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  • • Diverticula are more common in the colon than in any other portion of the GI tract

    • Diverticulosis: the presence of multiple false diverticula

    • Colonic diverticula are acquired and are classified as false because they consist of mucosa and submucosa that have herniated through the muscular coats

    • Colonic diverticula are pulsion (rather than traction) diverticula because they are pushed out by intraluminal pressure

    • They vary from a few millimeters to several centimeters in diameter; the necks may be narrow or wide; and some contain inspissated fecal matter

    • Cultural factors, especially diet, play an important etiologic role

    • -Chief among the dietary influences is the fiber content of foods.

    • The pathogenesis of diverticula requires defects in the colonic wall and increased pressure in the lumen relative to the serosal surface


  • • 95% of patients with diverticula have involvement of the sigmoid colon

    • Descending > transverse > ascending

    • Solitary cecal and multiple right colonic diverticula seen in Asian people

    • In Western countries, diverticula develops in perhaps 50% of persons; 10% by age 40 and 65% by age 80

    • Diverticular disease is more common in Western nations than in Japan or in developing countries of the tropics

Symptoms and Signs

  • • Diverticulosis probably remains asymptomatic in about 80% of people and is detected incidentally on barium enema x-rays or endoscopy if it is discovered at all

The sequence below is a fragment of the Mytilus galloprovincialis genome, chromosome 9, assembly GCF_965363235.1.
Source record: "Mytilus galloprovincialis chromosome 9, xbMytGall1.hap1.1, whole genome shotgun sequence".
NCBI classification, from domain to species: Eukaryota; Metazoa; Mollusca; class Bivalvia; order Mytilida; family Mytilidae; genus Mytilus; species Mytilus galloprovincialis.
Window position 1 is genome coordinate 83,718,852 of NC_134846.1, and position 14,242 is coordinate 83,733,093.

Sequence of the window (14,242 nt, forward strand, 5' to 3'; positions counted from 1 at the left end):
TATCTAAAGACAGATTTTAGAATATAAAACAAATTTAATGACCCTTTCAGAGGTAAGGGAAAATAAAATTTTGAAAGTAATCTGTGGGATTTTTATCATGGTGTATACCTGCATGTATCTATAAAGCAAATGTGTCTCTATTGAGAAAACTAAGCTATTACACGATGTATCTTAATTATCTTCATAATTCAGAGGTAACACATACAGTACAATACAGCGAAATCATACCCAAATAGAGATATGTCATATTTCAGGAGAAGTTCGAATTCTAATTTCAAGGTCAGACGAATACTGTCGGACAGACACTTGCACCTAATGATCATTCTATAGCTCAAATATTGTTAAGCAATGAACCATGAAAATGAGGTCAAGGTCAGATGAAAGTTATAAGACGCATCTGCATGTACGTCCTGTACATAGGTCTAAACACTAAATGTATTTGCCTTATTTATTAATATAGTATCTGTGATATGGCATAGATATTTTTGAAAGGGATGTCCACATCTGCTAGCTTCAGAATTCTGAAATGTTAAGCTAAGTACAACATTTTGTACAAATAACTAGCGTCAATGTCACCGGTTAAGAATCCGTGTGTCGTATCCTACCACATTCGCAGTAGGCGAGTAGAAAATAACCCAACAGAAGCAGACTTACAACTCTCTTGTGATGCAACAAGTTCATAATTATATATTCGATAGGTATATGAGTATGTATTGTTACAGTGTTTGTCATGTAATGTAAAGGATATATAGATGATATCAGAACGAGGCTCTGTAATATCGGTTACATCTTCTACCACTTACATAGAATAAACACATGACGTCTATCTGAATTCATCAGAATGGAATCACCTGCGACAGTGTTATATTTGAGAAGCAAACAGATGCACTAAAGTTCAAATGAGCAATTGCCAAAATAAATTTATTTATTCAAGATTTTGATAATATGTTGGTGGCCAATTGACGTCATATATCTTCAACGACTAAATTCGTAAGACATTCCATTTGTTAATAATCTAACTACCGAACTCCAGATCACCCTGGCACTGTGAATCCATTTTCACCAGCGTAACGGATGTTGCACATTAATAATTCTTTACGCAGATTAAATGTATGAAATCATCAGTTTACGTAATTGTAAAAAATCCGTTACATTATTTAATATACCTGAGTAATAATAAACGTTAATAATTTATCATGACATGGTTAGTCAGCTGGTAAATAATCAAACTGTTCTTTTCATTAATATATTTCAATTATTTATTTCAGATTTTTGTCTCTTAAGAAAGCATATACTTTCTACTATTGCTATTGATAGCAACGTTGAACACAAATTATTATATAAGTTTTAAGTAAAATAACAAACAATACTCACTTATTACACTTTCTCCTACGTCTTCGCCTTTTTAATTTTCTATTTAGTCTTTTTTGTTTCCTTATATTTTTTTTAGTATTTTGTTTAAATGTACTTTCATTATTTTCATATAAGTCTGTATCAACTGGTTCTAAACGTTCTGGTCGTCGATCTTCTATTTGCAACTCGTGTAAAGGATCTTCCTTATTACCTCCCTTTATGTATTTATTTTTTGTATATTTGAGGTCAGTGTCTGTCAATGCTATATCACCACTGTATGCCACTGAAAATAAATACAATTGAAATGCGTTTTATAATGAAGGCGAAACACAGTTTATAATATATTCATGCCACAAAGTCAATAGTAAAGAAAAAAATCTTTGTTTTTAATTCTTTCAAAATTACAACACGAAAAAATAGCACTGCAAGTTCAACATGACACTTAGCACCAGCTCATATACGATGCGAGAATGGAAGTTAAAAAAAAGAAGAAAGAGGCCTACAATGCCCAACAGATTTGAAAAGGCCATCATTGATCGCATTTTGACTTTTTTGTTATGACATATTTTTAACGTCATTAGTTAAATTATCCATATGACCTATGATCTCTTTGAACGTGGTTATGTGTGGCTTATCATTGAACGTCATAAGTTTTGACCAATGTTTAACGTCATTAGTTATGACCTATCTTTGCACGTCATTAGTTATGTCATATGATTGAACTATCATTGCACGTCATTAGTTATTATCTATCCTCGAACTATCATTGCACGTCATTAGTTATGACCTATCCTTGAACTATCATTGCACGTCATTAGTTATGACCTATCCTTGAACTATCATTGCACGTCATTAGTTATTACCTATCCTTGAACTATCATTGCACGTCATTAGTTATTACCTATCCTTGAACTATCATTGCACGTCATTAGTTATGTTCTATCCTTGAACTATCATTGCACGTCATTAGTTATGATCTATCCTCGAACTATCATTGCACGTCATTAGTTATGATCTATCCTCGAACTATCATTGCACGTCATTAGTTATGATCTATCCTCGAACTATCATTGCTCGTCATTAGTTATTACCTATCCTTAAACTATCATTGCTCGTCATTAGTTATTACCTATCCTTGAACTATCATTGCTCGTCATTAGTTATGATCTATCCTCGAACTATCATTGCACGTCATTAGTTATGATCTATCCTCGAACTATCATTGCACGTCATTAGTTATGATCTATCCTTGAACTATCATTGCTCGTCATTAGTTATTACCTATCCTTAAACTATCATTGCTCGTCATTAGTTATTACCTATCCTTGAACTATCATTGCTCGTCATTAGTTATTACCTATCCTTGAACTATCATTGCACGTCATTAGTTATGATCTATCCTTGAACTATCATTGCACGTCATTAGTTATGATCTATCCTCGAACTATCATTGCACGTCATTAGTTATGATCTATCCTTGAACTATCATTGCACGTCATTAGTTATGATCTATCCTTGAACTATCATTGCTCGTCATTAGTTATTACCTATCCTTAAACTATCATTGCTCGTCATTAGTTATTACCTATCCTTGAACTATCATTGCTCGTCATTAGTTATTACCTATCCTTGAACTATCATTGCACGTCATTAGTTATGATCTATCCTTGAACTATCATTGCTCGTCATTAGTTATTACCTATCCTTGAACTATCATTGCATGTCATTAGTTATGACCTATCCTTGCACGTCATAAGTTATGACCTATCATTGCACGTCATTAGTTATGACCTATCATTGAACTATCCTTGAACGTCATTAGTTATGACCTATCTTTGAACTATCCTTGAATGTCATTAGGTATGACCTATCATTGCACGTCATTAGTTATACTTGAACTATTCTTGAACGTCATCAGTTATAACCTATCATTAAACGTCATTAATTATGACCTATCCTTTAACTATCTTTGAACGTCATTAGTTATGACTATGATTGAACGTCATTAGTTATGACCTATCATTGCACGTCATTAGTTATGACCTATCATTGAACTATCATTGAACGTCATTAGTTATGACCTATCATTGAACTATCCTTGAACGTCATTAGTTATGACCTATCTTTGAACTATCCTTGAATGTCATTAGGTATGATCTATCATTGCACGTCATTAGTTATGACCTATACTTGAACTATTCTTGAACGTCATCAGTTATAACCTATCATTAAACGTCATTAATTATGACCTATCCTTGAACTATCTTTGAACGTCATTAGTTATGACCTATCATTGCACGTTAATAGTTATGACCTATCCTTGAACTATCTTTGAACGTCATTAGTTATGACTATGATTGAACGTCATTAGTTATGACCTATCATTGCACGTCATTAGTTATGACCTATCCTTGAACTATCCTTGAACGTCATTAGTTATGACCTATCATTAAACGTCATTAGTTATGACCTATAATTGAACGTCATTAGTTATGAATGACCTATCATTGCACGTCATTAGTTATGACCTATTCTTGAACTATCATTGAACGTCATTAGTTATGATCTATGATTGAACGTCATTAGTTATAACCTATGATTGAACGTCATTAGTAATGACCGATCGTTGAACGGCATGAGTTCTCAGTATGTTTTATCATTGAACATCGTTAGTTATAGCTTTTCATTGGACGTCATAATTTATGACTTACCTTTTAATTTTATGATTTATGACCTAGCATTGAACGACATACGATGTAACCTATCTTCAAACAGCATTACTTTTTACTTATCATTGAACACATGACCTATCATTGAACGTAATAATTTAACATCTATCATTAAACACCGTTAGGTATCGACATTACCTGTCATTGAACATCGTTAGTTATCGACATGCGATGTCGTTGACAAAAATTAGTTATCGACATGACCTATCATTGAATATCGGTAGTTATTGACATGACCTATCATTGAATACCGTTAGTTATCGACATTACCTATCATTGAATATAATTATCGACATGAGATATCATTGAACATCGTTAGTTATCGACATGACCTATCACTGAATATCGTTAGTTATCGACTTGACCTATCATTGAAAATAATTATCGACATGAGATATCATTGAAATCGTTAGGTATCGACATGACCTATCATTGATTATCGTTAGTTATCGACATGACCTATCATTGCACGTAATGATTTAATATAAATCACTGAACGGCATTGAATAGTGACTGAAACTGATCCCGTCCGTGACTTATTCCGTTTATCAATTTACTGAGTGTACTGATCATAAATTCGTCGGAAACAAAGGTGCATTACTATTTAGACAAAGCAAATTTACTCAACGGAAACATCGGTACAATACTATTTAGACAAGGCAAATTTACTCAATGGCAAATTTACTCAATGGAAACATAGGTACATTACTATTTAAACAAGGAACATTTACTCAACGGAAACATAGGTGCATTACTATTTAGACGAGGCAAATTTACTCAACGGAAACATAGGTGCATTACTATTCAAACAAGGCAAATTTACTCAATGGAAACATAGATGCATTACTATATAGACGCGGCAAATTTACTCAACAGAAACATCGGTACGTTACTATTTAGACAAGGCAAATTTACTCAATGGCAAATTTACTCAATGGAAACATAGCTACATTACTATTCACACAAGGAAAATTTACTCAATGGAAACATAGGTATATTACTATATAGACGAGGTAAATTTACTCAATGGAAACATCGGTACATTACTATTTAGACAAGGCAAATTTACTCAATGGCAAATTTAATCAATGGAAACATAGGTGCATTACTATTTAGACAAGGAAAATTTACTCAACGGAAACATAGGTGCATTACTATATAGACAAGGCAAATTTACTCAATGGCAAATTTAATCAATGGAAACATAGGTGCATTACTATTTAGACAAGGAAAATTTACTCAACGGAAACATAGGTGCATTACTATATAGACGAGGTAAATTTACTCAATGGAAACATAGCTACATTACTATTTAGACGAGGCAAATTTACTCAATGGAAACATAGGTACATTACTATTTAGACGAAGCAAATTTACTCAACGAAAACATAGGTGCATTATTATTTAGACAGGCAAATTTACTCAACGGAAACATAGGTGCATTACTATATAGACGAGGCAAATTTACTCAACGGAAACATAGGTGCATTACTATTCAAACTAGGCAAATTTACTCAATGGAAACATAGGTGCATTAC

• May present with lower GI bleeding

    • Episodic pain, constipation, diarrhea

    • Left lower quadrant tenderness

    • Left colon is sometimes palpable as a firm tubular structure

Laboratory Findings

  • • Normal WBC count in uncomplicated cases

    • Leukocytosis, anemia in complicated cases

Imaging Findings

  • Barium enema

    • -Diverticula

      -Segmental spasm

      -Muscular thickening that may narrow lumen

      -Saw-toothed appearance

  • • Diverticulitis

    • Neoplasm (colonic, anal)

    • AV malformation

    • Hemorrhoids

Rule Out

  • • Neoplasm

  • • History and physical exam

    • Digital rectal exam

    • Lower endoscopy

    • -Colonoscopy

      -Flexible sigmoidoscopy

When to Admit

  • • Abdominal pain

    • GI bleeding

    • Inability to distinguish diverticular disease from neoplasm

  • • Asymptomatic persons with diverticulosis may be given a high-fiber diet

    • Symptomatic patients also can be treated with a high-fiber diet

    • Analgesics should be avoided, but if pain relief is necessary, nonopioid medications are preferred

    • Education, reassurance, and a strong relationship between physician and patient are important to successful management



  • • Massive hemorrhage or to rule out carcinoma in some patients


  • • Colon resection for uncomplicated diverticular disease or irritable bowel syndrome is rarely necessary or advisable


  • • Dietary fiber


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